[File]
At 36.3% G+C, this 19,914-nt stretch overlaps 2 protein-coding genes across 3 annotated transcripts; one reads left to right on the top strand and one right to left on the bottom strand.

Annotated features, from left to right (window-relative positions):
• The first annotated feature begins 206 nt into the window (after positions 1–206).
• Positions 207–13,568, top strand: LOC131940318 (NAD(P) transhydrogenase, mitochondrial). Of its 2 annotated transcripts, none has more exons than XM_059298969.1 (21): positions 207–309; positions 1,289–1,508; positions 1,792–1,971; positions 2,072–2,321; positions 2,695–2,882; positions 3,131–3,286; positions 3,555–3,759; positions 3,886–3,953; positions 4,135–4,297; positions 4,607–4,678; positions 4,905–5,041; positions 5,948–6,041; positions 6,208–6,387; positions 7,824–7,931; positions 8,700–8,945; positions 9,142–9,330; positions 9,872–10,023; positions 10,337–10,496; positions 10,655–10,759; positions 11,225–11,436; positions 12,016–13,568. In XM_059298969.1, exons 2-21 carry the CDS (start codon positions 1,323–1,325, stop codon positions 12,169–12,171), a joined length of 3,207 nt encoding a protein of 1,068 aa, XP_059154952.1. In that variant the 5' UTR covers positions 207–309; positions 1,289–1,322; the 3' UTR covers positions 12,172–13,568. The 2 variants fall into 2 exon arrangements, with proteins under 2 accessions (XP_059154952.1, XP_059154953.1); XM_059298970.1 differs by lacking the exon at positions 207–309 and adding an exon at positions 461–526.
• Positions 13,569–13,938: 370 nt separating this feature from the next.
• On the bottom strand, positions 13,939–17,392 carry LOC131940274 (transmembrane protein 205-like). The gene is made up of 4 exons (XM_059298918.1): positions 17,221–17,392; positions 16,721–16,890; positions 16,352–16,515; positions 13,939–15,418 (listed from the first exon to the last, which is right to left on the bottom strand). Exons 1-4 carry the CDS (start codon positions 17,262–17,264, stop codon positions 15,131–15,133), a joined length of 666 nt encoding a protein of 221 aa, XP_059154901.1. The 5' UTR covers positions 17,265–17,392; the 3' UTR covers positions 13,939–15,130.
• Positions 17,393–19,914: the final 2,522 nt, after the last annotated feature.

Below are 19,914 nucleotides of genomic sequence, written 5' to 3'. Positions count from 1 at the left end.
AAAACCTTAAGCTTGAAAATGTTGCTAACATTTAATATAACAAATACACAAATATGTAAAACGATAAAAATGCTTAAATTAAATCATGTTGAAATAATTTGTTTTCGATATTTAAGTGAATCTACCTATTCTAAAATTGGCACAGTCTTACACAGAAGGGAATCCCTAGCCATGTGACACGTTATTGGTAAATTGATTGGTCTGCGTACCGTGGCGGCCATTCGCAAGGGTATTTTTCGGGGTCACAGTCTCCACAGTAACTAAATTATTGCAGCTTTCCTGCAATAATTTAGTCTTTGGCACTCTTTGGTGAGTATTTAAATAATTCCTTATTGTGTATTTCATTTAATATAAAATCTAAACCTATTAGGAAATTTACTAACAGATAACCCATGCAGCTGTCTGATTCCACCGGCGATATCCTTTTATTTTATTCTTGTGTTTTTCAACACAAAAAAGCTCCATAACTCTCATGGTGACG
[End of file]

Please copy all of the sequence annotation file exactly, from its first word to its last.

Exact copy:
At 36.3% G+C, this 19,914-nt stretch overlaps 2 protein-coding genes across 3 annotated transcripts; one reads left to right on the top strand and one right to left on the bottom strand.

Annotated features, from left to right (window-relative positions):
• The first annotated feature begins 206 nt into the window (after positions 1–206).
• Positions 207–13,568, top strand: LOC131940318 (NAD(P) transhydrogenase, mitochondrial). Of its 2 annotated transcripts, none has more exons than XM_059298969.1 (21): positions 207–309; positions 1,289–1,508; positions 1,792–1,971; positions 2,072–2,321; positions 2,695–2,882; positions 3,131–3,286; positions 3,555–3,759; positions 3,886–3,953; positions 4,135–4,297; positions 4,607–4,678; positions 4,905–5,041; positions 5,948–6,041; positions 6,208–6,387; positions 7,824–7,931; positions 8,700–8,945; positions 9,142–9,330; positions 9,872–10,023; positions 10,337–10,496; positions 10,655–10,759; positions 11,225–11,436; positions 12,016–13,568. In XM_059298969.1, exons 2-21 carry the CDS (start codon positions 1,323–1,325, stop codon positions 12,169–12,171), a joined length of 3,207 nt encoding a protein of 1,068 aa, XP_059154952.1. In that variant the 5' UTR covers positions 207–309; positions 1,289–1,322; the 3' UTR covers positions 12,172–13,568. The 2 variants fall into 2 exon arrangements, with proteins under 2 accessions (XP_059154952.1, XP_059154953.1); XM_059298970.1 differs by lacking the exon at positions 207–309 and adding an exon at positions 461–526.
• Positions 13,569–13,938: 370 nt separating this feature from the next.
• On the bottom strand, positions 13,939–17,392 carry LOC131940274 (transmembrane protein 205-like). The gene is made up of 4 exons (XM_059298918.1): positions 17,221–17,392; positions 16,721–16,890; positions 16,352–16,515; positions 13,939–15,418 (listed from the first exon to the last, which is right to left on the bottom strand). Exons 1-4 carry the CDS (start codon positions 17,262–17,264, stop codon positions 15,131–15,133), a joined length of 666 nt encoding a protein of 221 aa, XP_059154901.1. The 5' UTR covers positions 17,265–17,392; the 3' UTR covers positions 13,939–15,130.
• Positions 17,393–19,914: the final 2,522 nt, after the last annotated feature.

Below are 19,914 nucleotides of genomic sequence, written 5' to 3'. Positions count from 1 at the left end.
AAAACCTTAAGCTTGAAAATGTTGCTAACATTTAATATAACAAATACACAAATATGTAAAACGATAAAAATGCTTAAATTAAATCATGTTGAAATAATTTGTTTTCGATATTTAAGTGAATCTACCTATTCTAAAATTGGCACAGTCTTACACAGAAGGGAATCCCTAGCCATGTGACACGTTATTGGTAAATTGATTGGTCTGCGTACCGTGGCGGCCATTCGCAAGGGTATTTTTCGGGGTCACAGTCTCCACAGTAACTAAATTATTGCAGCTTTCCTGCAATAATTTAGTCTTTGGCACTCTTTGGTGAGTATTTAAATAATTCCTTATTGTGTATTTCATTTAATATAAAATCTAAACCTATTAGGAAATTTACTAACAGATAACCCATGCAGCTGTCTGATTCCACCGGCGATATCCTTTTATTTTATTCTTGTGTTTTTCAACACAAAAAAGCTCCATAACTCTCATGGTGACG